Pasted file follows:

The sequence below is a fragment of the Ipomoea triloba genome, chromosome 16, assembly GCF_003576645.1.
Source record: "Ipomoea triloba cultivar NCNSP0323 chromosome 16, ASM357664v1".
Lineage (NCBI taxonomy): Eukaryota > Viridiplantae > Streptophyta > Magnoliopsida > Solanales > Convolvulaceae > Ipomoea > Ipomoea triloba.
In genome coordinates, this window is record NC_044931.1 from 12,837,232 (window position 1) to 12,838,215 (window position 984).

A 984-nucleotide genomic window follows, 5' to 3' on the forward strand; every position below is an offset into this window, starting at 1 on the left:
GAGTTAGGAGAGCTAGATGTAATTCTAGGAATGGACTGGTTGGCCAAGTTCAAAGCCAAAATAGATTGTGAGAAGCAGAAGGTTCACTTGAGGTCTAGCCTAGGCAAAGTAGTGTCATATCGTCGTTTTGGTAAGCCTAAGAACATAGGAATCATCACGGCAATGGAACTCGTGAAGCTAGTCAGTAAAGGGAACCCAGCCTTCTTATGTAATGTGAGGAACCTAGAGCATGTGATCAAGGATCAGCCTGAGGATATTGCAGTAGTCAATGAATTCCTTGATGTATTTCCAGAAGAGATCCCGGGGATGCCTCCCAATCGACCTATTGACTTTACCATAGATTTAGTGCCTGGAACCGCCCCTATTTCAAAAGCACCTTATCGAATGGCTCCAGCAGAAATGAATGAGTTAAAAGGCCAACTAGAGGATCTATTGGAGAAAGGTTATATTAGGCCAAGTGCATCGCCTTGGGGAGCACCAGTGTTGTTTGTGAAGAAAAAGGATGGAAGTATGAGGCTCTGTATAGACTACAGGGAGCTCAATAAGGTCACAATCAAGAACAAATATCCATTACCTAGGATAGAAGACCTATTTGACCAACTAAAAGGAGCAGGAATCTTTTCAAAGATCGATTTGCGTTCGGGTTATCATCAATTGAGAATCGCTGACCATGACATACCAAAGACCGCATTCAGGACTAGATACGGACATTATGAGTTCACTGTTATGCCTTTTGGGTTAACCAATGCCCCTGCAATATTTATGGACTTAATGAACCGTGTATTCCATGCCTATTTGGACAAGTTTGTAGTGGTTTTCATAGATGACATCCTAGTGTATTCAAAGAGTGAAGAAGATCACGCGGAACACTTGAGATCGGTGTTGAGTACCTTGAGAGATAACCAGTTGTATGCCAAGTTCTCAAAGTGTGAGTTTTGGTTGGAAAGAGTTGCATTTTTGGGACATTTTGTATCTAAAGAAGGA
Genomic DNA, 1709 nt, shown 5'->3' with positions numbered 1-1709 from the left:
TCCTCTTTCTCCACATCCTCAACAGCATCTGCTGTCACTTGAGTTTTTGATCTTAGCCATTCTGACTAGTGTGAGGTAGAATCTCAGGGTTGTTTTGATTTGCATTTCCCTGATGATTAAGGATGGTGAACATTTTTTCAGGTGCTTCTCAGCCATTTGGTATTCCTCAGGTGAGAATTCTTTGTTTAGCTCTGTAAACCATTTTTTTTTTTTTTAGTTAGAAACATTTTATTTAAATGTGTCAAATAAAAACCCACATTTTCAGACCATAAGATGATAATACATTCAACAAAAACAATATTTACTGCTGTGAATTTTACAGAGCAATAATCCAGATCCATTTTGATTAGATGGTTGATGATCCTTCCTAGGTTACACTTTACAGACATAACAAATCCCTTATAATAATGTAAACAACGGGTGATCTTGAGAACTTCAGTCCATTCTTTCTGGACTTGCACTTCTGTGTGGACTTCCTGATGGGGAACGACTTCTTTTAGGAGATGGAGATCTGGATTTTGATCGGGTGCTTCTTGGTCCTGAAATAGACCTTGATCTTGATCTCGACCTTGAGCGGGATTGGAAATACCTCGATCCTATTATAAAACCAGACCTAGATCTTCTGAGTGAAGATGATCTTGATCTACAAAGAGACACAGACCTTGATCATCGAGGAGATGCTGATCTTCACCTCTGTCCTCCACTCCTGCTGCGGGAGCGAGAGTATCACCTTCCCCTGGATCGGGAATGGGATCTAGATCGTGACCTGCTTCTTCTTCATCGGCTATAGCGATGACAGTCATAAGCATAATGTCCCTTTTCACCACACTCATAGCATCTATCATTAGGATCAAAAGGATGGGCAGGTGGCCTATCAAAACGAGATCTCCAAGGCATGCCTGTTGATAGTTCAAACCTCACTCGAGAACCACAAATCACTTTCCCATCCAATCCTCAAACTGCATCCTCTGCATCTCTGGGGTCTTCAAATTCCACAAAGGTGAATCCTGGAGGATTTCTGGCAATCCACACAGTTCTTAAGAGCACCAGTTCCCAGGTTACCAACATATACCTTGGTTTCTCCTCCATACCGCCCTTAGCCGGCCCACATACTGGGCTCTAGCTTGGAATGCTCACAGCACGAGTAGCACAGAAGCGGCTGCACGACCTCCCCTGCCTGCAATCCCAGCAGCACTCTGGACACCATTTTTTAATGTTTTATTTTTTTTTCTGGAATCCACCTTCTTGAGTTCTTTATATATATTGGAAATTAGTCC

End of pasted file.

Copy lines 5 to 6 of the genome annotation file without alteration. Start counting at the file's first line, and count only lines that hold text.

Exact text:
A 984-nucleotide genomic window follows, 5' to 3' on the forward strand; every position below is an offset into this window, starting at 1 on the left:
GAGTTAGGAGAGCTAGATGTAATTCTAGGAATGGACTGGTTGGCCAAGTTCAAAGCCAAAATAGATTGTGAGAAGCAGAAGGTTCACTTGAGGTCTAGCCTAGGCAAAGTAGTGTCATATCGTCGTTTTGGTAAGCCTAAGAACATAGGAATCATCACGGCAATGGAACTCGTGAAGCTAGTCAGTAAAGGGAACCCAGCCTTCTTATGTAATGTGAGGAACCTAGAGCATGTGATCAAGGATCAGCCTGAGGATATTGCAGTAGTCAATGAATTCCTTGATGTATTTCCAGAAGAGATCCCGGGGATGCCTCCCAATCGACCTATTGACTTTACCATAGATTTAGTGCCTGGAACCGCCCCTATTTCAAAAGCACCTTATCGAATGGCTCCAGCAGAAATGAATGAGTTAAAAGGCCAACTAGAGGATCTATTGGAGAAAGGTTATATTAGGCCAAGTGCATCGCCTTGGGGAGCACCAGTGTTGTTTGTGAAGAAAAAGGATGGAAGTATGAGGCTCTGTATAGACTACAGGGAGCTCAATAAGGTCACAATCAAGAACAAATATCCATTACCTAGGATAGAAGACCTATTTGACCAACTAAAAGGAGCAGGAATCTTTTCAAAGATCGATTTGCGTTCGGGTTATCATCAATTGAGAATCGCTGACCATGACATACCAAAGACCGCATTCAGGACTAGATACGGACATTATGAGTTCACTGTTATGCCTTTTGGGTTAACCAATGCCCCTGCAATATTTATGGACTTAATGAACCGTGTATTCCATGCCTATTTGGACAAGTTTGTAGTGGTTTTCATAGATGACATCCTAGTGTATTCAAAGAGTGAAGAAGATCACGCGGAACACTTGAGATCGGTGTTGAGTACCTTGAGAGATAACCAGTTGTATGCCAAGTTCTCAAAGTGTGAGTTTTGGTTGGAAAGAGTTGCATTTTTGGGACATTTTGTATCTAAAGAAGGA